Is we the people (or, in the Constitution, We the People) a set phrase that cannot be varied according to the grammar? Is it invariably we the people, or should we make it us the people when the phrase functions as the object of a verb or a preposition? We the people need to know; it’s important to us the people.
In a speech on Jan. 20, President Biden said, “America’s story depends on all of us, on we the people.” He has said similar things many times. So have other presidents. This isn’t a political piece; it’s a grammatical one.
Some people use us the people as an object. In a 2007 book titled We the People Must Vote (2007), the author, Vincent H. Wilcox, writes: “It could take a century or more for us the people to reestablish control of our economic destiny.” (P. 77.) In a 2003 book, Nikhilesh Dholakia asked, “Is consumption consuming us the people?” (Consuming People, p. 121.) And consider this: “They compare themselves with us, the people with diabetes.” Lynn Crowe & Julie Stachowiak, The Diabetes Manifesto 192 (2010). Economists, consumers, and diabetics.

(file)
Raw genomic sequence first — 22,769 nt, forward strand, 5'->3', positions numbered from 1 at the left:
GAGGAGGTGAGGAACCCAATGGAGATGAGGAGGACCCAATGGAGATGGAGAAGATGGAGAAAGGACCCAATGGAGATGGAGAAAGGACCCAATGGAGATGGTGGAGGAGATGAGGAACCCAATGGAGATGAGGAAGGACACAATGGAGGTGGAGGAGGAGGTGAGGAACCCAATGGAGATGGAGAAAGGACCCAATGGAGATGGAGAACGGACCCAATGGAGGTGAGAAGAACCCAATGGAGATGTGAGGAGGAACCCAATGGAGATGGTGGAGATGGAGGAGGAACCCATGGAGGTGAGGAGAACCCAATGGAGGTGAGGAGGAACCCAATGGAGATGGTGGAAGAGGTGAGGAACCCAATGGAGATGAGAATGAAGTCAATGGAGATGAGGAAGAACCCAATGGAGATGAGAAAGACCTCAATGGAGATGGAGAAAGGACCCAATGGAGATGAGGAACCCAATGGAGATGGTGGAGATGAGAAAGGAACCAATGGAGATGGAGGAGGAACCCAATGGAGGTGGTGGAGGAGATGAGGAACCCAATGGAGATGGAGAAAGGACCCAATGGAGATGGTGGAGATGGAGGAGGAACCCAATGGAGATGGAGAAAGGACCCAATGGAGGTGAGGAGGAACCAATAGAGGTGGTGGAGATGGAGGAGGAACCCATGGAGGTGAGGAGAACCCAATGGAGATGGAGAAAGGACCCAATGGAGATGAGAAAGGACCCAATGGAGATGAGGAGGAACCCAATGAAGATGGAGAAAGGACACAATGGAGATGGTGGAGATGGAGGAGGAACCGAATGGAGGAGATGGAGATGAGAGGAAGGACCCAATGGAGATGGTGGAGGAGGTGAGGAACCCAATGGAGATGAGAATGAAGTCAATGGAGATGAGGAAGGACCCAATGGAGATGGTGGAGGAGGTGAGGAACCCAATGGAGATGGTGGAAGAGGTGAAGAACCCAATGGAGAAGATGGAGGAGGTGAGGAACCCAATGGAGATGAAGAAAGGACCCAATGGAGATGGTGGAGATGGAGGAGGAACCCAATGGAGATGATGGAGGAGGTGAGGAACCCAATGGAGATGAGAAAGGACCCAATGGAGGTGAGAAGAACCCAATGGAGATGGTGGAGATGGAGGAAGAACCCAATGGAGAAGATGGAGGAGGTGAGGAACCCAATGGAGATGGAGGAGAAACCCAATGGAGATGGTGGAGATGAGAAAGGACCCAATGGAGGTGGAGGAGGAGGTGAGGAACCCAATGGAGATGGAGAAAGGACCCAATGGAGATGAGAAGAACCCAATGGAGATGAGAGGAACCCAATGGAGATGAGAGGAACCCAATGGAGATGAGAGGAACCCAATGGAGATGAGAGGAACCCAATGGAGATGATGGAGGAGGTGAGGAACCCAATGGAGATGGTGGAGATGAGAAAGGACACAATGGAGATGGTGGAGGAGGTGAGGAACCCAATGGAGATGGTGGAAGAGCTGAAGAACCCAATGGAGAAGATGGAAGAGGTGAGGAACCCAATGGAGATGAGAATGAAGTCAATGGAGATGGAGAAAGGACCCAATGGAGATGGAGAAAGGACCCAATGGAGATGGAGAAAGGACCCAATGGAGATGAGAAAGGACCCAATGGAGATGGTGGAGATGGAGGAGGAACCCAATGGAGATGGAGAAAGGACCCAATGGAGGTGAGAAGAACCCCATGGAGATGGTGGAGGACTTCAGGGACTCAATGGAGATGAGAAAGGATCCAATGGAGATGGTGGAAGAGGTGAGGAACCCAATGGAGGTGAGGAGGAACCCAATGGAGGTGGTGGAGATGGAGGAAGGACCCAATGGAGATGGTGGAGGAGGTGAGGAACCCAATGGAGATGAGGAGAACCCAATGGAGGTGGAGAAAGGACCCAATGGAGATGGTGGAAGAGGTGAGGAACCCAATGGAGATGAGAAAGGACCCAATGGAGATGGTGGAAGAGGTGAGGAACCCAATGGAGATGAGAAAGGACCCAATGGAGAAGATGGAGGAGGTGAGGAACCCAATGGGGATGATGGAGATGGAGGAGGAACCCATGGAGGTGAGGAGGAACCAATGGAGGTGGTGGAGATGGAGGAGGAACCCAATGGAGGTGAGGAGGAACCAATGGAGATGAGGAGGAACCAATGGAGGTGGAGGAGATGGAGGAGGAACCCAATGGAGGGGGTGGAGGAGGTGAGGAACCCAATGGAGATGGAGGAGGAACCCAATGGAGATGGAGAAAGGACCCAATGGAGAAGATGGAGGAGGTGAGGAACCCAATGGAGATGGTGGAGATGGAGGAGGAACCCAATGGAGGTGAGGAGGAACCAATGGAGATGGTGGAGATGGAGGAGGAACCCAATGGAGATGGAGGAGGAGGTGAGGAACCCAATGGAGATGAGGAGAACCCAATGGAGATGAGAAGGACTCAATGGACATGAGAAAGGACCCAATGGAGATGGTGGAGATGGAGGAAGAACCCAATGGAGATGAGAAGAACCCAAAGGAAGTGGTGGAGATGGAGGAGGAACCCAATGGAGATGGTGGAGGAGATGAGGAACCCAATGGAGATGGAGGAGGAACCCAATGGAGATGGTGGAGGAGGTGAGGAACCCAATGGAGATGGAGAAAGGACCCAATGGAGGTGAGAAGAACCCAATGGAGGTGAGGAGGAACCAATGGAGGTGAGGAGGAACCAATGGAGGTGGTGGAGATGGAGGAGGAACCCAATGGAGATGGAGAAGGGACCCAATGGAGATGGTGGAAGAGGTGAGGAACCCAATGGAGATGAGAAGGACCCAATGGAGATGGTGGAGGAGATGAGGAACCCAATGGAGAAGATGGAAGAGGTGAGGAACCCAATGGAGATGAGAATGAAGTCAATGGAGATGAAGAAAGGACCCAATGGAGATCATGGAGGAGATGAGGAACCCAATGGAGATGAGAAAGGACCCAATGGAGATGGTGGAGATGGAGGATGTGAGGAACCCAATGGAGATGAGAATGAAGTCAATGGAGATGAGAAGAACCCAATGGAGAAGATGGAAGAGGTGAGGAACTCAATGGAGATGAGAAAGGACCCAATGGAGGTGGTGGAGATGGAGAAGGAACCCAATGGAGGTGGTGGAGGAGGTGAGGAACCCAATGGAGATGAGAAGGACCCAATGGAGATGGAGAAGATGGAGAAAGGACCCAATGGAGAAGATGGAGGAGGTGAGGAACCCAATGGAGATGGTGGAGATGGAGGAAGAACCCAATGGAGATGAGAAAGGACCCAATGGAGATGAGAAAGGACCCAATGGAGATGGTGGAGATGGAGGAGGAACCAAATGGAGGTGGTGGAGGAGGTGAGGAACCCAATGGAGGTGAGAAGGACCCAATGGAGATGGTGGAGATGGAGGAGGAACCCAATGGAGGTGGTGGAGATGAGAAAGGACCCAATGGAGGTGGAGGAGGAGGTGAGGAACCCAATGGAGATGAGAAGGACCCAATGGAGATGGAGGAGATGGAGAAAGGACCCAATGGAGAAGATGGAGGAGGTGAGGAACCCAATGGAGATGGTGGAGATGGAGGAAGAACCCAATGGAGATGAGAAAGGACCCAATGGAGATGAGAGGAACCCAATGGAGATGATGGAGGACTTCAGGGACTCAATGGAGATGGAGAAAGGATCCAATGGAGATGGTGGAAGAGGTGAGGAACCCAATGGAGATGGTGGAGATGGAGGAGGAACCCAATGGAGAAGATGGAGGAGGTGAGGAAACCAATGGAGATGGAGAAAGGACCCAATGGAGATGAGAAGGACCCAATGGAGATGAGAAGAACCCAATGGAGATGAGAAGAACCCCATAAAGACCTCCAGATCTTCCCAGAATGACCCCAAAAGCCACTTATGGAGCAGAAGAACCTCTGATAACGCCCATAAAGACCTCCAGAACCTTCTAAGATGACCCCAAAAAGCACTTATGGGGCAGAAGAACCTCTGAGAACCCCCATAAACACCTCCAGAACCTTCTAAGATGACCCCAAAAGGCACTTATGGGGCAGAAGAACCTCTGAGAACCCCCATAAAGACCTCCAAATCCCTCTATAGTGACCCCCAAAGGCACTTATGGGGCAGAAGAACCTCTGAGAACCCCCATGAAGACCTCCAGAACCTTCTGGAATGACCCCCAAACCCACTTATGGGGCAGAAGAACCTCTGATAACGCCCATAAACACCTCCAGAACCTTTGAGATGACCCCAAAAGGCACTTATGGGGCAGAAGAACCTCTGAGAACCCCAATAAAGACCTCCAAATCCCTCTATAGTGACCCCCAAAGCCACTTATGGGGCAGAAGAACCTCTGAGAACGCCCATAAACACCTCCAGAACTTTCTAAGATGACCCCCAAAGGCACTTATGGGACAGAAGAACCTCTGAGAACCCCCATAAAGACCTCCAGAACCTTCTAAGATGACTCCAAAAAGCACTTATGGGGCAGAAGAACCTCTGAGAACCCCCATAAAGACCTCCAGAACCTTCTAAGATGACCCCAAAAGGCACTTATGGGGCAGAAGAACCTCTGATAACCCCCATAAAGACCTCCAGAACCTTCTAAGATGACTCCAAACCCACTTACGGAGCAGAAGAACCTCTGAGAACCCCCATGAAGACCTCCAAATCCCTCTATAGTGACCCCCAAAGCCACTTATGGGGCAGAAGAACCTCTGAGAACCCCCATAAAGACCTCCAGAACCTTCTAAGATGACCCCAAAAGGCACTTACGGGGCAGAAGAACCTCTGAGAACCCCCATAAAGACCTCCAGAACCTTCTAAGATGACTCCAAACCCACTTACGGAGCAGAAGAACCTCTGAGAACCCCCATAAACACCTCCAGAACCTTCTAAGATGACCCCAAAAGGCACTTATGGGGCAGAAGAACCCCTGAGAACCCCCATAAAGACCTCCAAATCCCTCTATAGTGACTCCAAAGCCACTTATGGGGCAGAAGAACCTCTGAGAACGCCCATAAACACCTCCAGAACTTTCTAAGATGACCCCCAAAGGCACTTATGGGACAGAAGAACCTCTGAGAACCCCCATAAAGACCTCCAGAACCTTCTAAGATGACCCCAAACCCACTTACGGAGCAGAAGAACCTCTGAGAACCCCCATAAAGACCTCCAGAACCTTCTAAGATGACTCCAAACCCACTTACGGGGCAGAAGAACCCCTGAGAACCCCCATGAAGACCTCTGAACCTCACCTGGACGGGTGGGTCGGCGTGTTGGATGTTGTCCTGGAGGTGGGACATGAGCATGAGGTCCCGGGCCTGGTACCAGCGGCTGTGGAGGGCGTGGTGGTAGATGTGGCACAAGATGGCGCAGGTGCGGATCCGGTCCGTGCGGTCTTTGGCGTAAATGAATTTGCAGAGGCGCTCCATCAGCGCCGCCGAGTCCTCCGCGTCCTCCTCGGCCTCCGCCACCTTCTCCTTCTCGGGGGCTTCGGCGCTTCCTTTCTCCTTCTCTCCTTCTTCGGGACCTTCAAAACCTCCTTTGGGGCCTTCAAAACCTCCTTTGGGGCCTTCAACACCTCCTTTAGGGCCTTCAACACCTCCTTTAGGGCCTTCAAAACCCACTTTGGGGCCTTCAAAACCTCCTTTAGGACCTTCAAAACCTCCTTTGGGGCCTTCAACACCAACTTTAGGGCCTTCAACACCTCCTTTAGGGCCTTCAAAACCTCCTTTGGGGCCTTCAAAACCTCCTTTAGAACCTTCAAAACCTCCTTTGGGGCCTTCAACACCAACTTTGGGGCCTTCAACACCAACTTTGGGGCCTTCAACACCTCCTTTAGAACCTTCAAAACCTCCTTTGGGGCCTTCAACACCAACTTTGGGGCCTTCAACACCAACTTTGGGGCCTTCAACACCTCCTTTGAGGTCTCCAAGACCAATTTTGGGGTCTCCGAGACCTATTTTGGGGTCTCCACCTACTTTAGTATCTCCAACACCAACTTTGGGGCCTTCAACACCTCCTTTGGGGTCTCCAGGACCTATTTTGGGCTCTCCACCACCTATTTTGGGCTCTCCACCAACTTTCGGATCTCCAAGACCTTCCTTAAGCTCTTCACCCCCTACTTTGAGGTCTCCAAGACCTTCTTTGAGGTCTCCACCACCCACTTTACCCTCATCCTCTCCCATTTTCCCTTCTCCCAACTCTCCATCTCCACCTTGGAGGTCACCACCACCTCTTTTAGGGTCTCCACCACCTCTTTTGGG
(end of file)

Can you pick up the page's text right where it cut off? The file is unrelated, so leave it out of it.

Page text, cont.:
Perhaps we the people should be an invariable phrase in political contexts. That’s a possible distinction: use we the people when invoking the phrasing of the U.S. Constitution.
Last night we did a Twitter poll (see @BryanAGarner). Rounded off, it was a clear vote for good traditional grammar: We the people are but to us the people. The divide was 62% for to us the people and only 38% for the technically ungrammatical to we the people.
At LawProse, we believe in preventive grammar. Hence we just avoid using the phrase in any sentence calling for a grammatical object. We make it we the people, but we ensure that the sentence always calls for the nominative (or subjective) case of the pronoun. We the lawyers at LawProse much prefer it that way; it’s satisfying to us (the lawyers at LawProse).
One thing is certain: We the lawyers at LawProse hope to see you soon.